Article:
Thursday, March 6, 2014
2014 - LEGISLATIVE UPDATE: WEEK EIGHT
Once again, the Alabama legislature met three days this week, completing the 20th, 21st, and 22nd meeting days of the 2014 session. With just eight days remaining, the task of finalizing the budgets remains the most pressing issue. On Wednesday, Governor Robert Bentley stated that if the Senate-passed Education Budget reaches his desk as is he would amend it and send it back. The Governor’s specific objections to the budget currently before the House Ways and Means Education Committee is the failure to include a two percent raise for education employees and a $72 million increase he had recommended for PEEHIP funding. PEEHIP, the education employees’ insurance program, is facing an estimated $220 million deficit this year, and the Governor’s increase in funding was intended to offset some of that shortfall. The current version of the budget would level fund PEEHIP. With not much time remaining in the session, the current difference in opinion between the Legislative and Executive branch on the ETF budget has the potential to become a very significant problem.
On Wednesday, committees in both the House and Senate reported bills that would establish a database for payday loans in the State. These short term loans are limited to $500, but as a practical matter it was impossible to prevent a borrower from taking out multiple loans at different locations, thus avoiding the cap. The State Banking Department has implemented a database through regulation, but that program has been challenged in court, and the compromise legislation would eliminate any question regarding the Department’s authority. The Senate version of the payday lending bill, sponsored by Senator Arthur Orr (R-Deatur) also includes a requirement that expands the term of such loans to four months. While there appears to be some agreement from the industry to the database provision, that agreement does not extend to the term-lengthening part of the bill. The House version, sponsored by Representative Patricia Todd (D-Birmingham) would not increase the term of these loans.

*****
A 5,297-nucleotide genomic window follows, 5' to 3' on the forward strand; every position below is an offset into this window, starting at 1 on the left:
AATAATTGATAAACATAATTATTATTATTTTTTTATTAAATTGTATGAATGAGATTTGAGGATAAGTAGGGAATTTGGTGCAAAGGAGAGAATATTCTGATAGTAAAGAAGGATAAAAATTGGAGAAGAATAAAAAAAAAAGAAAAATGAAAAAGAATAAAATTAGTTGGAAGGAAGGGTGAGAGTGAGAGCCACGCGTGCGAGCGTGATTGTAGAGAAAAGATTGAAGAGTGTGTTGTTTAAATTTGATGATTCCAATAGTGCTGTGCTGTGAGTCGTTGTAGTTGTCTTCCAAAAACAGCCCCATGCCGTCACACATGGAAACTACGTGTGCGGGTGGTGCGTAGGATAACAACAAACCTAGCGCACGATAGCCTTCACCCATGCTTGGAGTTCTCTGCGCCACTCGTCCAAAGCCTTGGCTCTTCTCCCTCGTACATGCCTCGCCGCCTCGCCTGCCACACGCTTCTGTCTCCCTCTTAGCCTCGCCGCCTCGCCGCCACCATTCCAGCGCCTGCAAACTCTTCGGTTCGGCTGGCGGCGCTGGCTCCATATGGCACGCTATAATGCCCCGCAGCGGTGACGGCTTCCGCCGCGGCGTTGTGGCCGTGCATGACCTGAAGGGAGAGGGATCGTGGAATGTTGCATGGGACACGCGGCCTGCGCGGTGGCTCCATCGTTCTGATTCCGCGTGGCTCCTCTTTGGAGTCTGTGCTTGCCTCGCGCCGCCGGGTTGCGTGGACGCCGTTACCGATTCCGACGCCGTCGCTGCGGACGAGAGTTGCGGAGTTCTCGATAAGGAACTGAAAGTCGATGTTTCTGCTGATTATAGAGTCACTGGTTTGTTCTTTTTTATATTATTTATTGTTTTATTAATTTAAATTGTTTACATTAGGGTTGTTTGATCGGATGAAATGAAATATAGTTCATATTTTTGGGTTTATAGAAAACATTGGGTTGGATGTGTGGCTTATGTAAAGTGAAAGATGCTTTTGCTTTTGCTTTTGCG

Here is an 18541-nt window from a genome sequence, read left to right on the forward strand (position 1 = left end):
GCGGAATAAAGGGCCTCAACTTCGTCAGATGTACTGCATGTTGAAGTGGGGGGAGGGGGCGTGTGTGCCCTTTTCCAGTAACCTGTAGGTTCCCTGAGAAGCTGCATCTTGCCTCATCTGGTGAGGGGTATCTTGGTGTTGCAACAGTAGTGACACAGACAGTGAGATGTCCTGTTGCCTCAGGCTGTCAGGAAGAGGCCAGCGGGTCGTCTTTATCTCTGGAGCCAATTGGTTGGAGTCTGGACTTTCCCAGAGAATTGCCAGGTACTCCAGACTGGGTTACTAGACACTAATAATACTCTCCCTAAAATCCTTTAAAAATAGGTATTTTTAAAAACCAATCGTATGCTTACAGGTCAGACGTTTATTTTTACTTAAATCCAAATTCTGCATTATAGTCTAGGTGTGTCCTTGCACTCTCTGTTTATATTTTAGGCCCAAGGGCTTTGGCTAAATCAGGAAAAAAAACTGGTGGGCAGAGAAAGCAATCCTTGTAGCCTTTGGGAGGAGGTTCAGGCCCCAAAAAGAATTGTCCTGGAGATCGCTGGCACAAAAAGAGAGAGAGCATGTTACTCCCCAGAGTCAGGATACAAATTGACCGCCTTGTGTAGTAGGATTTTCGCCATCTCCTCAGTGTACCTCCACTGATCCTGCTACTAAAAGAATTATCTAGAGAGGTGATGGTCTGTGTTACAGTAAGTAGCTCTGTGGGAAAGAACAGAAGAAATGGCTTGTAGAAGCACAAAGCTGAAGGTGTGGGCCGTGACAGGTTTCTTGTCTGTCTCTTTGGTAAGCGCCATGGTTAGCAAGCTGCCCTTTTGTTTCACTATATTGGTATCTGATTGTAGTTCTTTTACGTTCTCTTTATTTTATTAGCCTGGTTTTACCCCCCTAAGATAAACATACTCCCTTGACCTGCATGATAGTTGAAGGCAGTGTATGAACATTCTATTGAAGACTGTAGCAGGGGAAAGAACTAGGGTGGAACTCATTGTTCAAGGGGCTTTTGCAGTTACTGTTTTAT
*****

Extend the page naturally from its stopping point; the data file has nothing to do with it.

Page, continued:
As noted in last week’s update, the Taxpayer Bill of Rights II (TBOR II) was sent back to the House for concurrence in the changes made by the Senate last week. On Tuesday, the House approved the Senate version and the bill was sent to the Governor. The Governor has stated that he would sign the bill, which was sponsored in the House by Representative Paul DeMarco (R-Homewood). The bill establishes an independent tax appeal process, abolishing the current Administrative Law Division of the Alabama Department of Revenue.
On Thursday, the Senate approved a bill by Senator (and former Circuit Judge) Jerry Fielding (R-Sylacauga) to increase the jurisdiction of small claims courts in Alabama. Under current law, small claims courts can only hear cases involving $3,000 or less. Senate Bill 170 would double that amount to $6,000, with the intent being to lower the costs for individuals and businesses to pursue relatively smaller debts.